When I reflect on my experience, I don’t find myself looking at a campus dominated by the “overly sensitive” or the “politically correct,” though there are some to whom the label might apply – what I see is a mosaic of highly polarized groups.

Ideally, and perhaps naively, I had intended my article to prompt an open discussion on the merits of, and problems with, the use of the trigger warning in our classrooms. Instead, I found myself vilified by those who felt what I had written was attacking something I didn’t understand, or championed by those who saw me as putting the oversensitive in their place.

This reaction is, to my mind, reflective of the state of today’s campuses. Not, as some might suggest, full of hypersensitive students unable to deal with difficult or upsetting concepts. Instead, made up of disparate groups who, instead of engaging each other in conversation, exist in opposition to one another.

This is not a world of students who are scared of ideas – they attack them, consider themselves at war with them and, in doing so, one another. The admittedly idyllic concept of rational academic discussion is all too easily tossed aside in favour of fiercely held debates, where a person’s character is fair game.

It’s a world where moral aspersions are all too easy to make. With discussions about highly contentious issues taking place more and more frequently online, it doesn’t take much to make the leap from “I disagree with how you feel about that issue” to “I think less of you as a person for your opinion.” This is not a climate that encourages communication between differently minded students.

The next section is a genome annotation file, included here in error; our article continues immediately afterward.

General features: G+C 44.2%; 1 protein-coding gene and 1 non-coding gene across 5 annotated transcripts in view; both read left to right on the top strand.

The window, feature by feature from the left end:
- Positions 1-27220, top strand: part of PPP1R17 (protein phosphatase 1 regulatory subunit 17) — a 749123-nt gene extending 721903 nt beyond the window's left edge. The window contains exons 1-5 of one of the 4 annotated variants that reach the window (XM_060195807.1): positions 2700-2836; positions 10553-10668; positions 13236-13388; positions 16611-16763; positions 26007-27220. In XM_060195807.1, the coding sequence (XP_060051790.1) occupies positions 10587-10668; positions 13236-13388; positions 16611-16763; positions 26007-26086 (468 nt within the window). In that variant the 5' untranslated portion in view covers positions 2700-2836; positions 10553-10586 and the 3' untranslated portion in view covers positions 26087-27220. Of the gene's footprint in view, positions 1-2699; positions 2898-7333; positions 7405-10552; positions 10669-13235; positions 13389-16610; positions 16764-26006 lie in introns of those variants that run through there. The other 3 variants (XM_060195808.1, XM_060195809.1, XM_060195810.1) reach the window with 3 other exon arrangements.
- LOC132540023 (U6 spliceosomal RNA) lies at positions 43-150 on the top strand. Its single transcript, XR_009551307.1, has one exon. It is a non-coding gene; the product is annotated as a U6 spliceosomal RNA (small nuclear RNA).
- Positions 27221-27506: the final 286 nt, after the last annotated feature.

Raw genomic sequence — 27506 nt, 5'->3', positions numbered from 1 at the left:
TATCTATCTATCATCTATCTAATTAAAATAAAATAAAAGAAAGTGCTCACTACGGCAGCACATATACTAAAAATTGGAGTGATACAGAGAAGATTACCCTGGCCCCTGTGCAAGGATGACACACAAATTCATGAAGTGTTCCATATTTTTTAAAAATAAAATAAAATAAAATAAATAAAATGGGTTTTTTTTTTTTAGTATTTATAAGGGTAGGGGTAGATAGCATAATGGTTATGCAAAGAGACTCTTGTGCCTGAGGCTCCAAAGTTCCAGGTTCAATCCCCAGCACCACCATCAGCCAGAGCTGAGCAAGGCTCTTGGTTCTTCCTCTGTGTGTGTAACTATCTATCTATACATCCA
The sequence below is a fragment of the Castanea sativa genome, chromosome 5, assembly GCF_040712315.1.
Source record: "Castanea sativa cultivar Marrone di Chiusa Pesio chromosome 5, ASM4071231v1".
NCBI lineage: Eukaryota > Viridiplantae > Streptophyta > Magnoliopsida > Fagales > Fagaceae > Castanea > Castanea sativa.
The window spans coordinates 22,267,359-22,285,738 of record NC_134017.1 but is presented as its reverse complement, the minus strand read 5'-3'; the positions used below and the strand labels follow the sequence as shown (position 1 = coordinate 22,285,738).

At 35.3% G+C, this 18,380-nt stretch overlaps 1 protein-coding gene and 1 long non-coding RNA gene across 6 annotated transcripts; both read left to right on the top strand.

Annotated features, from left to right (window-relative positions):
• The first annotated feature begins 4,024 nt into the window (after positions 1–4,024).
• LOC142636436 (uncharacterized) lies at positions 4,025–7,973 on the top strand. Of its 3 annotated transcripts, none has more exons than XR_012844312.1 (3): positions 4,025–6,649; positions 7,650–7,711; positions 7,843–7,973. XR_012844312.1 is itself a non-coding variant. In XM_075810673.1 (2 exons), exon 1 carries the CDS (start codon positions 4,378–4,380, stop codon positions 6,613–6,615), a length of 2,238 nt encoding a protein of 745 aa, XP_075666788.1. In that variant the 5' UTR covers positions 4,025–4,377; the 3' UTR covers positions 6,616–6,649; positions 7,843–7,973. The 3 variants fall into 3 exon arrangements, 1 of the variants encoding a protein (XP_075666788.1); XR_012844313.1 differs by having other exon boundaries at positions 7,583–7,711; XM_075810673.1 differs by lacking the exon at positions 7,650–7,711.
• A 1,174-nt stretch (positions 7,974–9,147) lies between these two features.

This is not a situation unique to university classrooms, but it is one with the ability to limit academic discussion. In such an environment, it seems inevitable that students will spend their time with those with whom they are already in agreement, and engage with those who disagree only through the medium of angry dissent.

It is a highly polarized academic universe, and one that seems to feature many echo chambers, but rarely a broader, far-reaching conversation.


The Globe and Mail



New US college “scorecard” puts spotlight on post-graduation earnings

November 12th, 2015 | No Comments | Posted in Education

The White House has pulled back further on its initial attempt to establish a government-run US college rating system and has replaced it with a newly announced college “scorecard” system. This system will place significant focus on the post-graduation earnings of colleges’ students and these students’ ability to pay down their federal loans. However, critics have argued that the system only tracks students who have received federal student aid, which might drastically skew the scorecard’s ratings. The scorecard will specifically track the average earnings of students 10 years after graduation and compare it against average US incomes to verify whether student investments in education are justifiable from a financial perspective. Again, critics have been quick to point out that the current scorecard system does not account for what subjects the students of certain colleges studied in, which could also skew overall ratings.

The White House on Saturday unveiled the new college-information website that it developed once it abandoned its ill-fated plan to rate colleges.

The new College Scorecard site, which replaces an older one of the same name, features a more modern and user-friendly design and some new information about colleges not previously available on the predecessor site or from other federal data sources. Notably, for each college, it includes measurements of students’ earnings six and 10 years after they started at a college and data showing the proportion of the college’s students who are repaying their student loans.

Most of the rest of the information on the new Scorecard is already available in existing federal databases, such as College Navigator.